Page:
1. Start a living Client Guide. I say living because it should be a document that you continue to hone and develop throughout the life of your business. And what is a Client Guide, some may ask? It’s simply a handbook for clients that gives them all the information they need about getting the most out of your relationship and how things work in your business. It should outline your policies, procedures and protocols. It should include your standards and values for working together. It should let them know how work is handled and how work requests are to be submitted to you. There are a whole host of things you can include and these will become evident as you continue along in your business. Whatever they need to know about how to work with you should be documented in this guide and given to all your clients.
2. Have a New Client Orientation. Whenever a new retainer client comes on board with you, have a special welcoming meeting (on the phone or video chat) where you give them a refresher orientation on working together (how things work, what procedures they should follow, etc.)
3. Include the topic of standards, boundaries, policies and protocols in your consultation conversations. This discussion is important to finding fit with each other and helps ensure clients go into the relationship with proper understandings and expectations. Let them know that as your business grows and things change, you will always let them know ahead of time. It’s when clients are left in the dark and caught off-guard that they are most unhappy about changes.
4. Always let clients know of changes in your business. Whenever you enact a change in policy or protocol or what-have-you, be sure and let clients know. Depending on what kind of change it is, that can be in a formal letter, an email or your newsletter/ezine. Some may say it’s better to do so “in-person” over the phone. While it never hurts to have a follow-up conversation if clients need more clarification (like in your weekly telephone or video chat meeting), I think it’s important that a formal, written notice go out first to all your clients. Maintaining business formalities and protocols in this manner helps both of you remember that first and foremost, this is a business relationship.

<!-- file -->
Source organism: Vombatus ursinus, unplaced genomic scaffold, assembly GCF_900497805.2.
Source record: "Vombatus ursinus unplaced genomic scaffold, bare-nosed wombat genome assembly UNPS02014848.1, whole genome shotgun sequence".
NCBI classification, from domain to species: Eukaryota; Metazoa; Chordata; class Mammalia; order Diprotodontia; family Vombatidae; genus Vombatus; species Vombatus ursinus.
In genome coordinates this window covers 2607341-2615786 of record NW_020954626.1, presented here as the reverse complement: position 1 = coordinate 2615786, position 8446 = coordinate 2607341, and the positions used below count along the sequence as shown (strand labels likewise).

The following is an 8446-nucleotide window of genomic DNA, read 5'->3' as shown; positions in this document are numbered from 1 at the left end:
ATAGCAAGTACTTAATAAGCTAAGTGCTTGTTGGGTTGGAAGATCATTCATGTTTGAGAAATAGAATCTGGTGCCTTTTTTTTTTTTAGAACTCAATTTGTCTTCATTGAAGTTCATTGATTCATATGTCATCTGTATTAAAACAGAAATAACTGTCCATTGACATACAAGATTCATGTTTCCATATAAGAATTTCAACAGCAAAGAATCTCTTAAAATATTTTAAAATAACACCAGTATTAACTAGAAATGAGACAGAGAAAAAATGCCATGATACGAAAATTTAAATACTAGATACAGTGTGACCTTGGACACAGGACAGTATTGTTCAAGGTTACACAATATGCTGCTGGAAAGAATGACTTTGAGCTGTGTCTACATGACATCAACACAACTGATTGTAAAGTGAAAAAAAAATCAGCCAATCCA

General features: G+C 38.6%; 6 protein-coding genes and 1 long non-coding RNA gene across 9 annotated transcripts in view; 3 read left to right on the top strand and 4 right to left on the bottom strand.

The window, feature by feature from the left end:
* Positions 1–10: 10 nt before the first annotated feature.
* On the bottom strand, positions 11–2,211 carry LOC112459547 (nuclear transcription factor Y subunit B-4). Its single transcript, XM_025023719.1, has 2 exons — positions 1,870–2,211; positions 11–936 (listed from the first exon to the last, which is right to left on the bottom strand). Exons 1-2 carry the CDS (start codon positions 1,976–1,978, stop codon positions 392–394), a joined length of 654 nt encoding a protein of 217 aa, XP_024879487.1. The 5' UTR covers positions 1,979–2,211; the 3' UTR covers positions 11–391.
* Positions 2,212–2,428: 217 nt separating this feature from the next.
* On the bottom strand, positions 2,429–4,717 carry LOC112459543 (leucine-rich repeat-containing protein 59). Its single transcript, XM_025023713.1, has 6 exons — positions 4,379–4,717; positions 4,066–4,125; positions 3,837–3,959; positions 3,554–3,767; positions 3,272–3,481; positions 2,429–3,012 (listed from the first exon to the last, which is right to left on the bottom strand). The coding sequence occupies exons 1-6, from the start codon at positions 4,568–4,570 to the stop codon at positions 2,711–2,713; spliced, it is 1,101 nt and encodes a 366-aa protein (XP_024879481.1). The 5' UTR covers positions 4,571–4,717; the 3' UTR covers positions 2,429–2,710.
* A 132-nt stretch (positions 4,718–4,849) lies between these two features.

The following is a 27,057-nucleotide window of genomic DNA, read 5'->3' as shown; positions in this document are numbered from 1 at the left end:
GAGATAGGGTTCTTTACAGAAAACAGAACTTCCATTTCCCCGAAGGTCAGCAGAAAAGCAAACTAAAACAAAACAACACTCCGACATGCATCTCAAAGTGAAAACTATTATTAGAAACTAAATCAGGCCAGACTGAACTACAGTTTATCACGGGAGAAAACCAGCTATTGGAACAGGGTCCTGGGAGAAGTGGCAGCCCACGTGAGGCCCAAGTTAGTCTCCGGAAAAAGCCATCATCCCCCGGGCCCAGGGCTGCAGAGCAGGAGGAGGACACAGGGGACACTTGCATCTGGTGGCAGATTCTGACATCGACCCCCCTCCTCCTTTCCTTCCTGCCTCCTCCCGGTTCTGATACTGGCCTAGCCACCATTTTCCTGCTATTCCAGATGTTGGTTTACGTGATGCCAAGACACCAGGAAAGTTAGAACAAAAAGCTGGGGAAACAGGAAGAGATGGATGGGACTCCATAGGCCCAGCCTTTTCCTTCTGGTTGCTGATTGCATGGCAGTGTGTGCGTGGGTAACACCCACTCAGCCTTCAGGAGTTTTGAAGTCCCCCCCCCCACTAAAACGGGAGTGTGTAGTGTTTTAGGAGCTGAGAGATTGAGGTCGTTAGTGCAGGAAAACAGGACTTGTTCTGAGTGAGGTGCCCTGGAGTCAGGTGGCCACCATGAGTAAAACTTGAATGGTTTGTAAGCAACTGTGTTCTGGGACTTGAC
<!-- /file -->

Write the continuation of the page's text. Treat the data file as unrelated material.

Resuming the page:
5. Always follow your full consultation process and normal procedures. One of the biggest mistakes I see folks make in our business is taking shortcuts with their processes when it comes to friends, former employers as well as project/occasional clients who now are interested in ongoing retained support. It doesn’t matter whether you’ve had a prior relationship or how well you know (or think you know) a potential client, always, always go through your full, usual processes for consulting with them and bringing them onto your roster. This goes a long way toward helping instill proper boundaries and expectations with those clients right from the beginning so that they respect you and your business as a business. Remember, you might know each other, but they don’t know your business or how you do things in it. That’s partly what your consultation process and orientations are for. 😉